Background: The neuregulin 1 (NRG1) gene has been investigated as a candidate susceptibility gene for schizophrenia. A number of studies have also explored the genetic effect of NRG1 on cognitive deficits related to schizophrenia, and thus far generated inconsistent results. The current study aimed to determine whether genetic variations in NRG1 are associated with cognitive domains in schizophrenic patients and healthy individuals.
Materials and methods: Comprehensive neuropsychological tests composed of six cognitive domains were administered to 135 clinically stable patients with schizophrenia and 119 healthy individuals. On the basis of previous reports of positive association, a total of four single nucleotide polymorphisms were analyzed. In testing the genotype effect on cognitive domains, we used repeated-measure analysis for six cognitive domain scores of each individual as repeated measurements.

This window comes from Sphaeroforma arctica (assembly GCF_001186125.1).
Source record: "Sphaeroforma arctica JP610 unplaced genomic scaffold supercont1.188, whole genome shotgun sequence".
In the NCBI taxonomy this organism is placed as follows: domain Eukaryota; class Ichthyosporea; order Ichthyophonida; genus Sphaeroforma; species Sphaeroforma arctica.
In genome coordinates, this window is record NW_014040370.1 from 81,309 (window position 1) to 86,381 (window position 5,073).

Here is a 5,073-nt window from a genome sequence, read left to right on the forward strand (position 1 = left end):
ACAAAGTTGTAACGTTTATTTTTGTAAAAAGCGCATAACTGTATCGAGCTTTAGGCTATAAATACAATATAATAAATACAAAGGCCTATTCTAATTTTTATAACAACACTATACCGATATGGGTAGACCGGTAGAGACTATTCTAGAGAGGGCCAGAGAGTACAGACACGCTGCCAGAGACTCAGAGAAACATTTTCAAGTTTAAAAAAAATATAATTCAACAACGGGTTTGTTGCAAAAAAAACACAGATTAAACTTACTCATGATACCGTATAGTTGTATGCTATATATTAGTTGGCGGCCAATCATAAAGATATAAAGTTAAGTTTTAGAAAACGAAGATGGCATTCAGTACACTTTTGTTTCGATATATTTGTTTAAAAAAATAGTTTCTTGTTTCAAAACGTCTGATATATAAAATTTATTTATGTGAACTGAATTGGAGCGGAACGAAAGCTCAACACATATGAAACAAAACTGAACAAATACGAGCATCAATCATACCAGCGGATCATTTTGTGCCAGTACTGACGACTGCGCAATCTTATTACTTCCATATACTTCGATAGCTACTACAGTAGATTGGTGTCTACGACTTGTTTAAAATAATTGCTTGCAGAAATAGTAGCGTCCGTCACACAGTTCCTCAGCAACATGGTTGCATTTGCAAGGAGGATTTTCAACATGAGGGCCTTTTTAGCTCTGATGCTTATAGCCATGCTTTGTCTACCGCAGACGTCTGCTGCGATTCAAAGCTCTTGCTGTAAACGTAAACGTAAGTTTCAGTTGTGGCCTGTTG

Results: An association of P-value less than 0.05 with at least one cognitive domain in patients and/or healthy individuals was observed for all of the single nucleotide polymorphisms. After applying the correction for multiple testing, the association remained statistically significant between rs6994992 and general cognitive ability (g) in the patient group and between rs2439272 and the 'working memory' domain in the group of healthy participants.
Conclusion: This study suggests the involvement of NRG1 in the susceptibility for developing cognitive deficits in schizophrenic patients. For some cognitive domains, its genetic effect was also significant in generating interindividual variability within the normal functional range.